Spring is coming early in 3/4 of national parks, according to a new study. Awesome? Not so much. As flowers bloom earlier every year, it’s disrupting the link between the wildflowers and the arrival of birds, bees, and butterflies that feed on and pollinate the flowers. In Shenandoah, an earlier spring is giving invasive plants a head start, and they’re displacing native wildflowers, leading to costly management issues.
Before the 1960s almost everything about living openly as a lesbian, gay, bisexual, or transgender (LGBT) person was illegal. New York City laws against homosexual activities were particularly harsh. The Stonewall Uprising on June 28, 1969 is a milestone in the quest for LGBT civil rights and provided momentum for a movement.
Vine Creek Ranch at Death Valley National Park. Steady drought and record summer heat make Death Valley a land of extremes. Towering peaks are frosted with winter snow. Rare rainstorms bring vast fields of wildflowers. Lush oases harbor tiny fish and refuge for wildlife and humans. Despite its morbid name, a great diversity of life survives in Death Valley.
Located 2,600 miles southwest of Hawaii, the National Park of American Samoa is the most remote unit of the National Park System and the U.S. National Park south of the Equator. The Park spreads across three islands, 9,500 acres of tropical rainforest, and 4,000 acres of ocean, including coral reefs. While remote, the islands of American Samoa, true to the meaning of the word Samoa (Islands of Sacred Earth), are welcoming and offer beautiful landscapes and centuries of culture and history.
DOINews: NE CSC Investigators Present at the Midwest Fisheries and Wildlife Conference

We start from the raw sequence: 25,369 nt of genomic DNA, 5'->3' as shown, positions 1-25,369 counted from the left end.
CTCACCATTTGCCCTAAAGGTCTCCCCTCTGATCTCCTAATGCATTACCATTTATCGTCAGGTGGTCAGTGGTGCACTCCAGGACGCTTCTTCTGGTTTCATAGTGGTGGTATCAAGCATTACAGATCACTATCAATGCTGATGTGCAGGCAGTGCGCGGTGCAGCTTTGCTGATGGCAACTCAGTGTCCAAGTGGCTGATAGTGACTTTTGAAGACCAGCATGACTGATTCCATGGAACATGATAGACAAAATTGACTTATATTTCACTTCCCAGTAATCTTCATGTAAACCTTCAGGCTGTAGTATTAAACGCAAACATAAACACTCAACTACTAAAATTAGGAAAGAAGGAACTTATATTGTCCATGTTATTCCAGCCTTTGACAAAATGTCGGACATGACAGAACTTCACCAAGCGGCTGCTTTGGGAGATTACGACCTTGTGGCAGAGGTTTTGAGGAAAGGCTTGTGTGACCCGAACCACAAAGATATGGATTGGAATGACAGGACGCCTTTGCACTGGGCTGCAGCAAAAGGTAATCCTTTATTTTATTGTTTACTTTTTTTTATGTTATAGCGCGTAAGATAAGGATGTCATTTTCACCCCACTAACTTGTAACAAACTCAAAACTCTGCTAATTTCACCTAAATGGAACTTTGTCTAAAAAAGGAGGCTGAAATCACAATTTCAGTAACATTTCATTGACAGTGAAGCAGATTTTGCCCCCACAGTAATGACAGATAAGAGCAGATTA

Last edited 4/26/2016
NE CSC Investigators present at the Midwest Fisheries and Wildlife Conference.
Symposium: Application of GIS to Advance Fisheries Science
Title: A Stream Temperature Inventory Network and Decision Support Metadata Mapper for North East U.S.
Authors: Yin-Phan Tsang, Jana Stewart, Dana Infante
Affiliation: Michigan State University, U.S. Geological Survey
ABSTRACT: Stream temperature is a key factor in determining the distribution of aquatic organisms and affects nearly all aspects of stream ecology and water-quality processes. Climate change is expected to alter stream temperature over the coming decades, and in turn influence distributions of aquatic species in freshwater ecosystems. To better understand these changes, there is a need to inventory, compile, and collect both short-and long-term stream temperature data. This project is a joint group effort to develop a web-based decision support mapper to display and integrate stream temperature monitoring locations and networks. We will compile information from multiple agencies and organizations about stream temperature data and monitoring locations and networks in New England and the Great Lakes States. Data stewards will be provided with a list of requested metadata elements associated with the stream temperature data such as monitoring agency, site locations, period and frequency of records, etc. We target both continuous and instantaneous stream temperature data that reflect average temperature conditions of streams. Additional information such as paired air temperature, water quality, or aquatic biota monitoring data will also be collected. Stream temperature metadata will be combined into a common format in order to inventory, summarize, and map the information from multiple agencies. The final product will be developed for data stewards to manage and to design future monitoring efforts, and the web-based decision support mapper will supply climate related research for temperature modeling and assist stakeholders for decision making.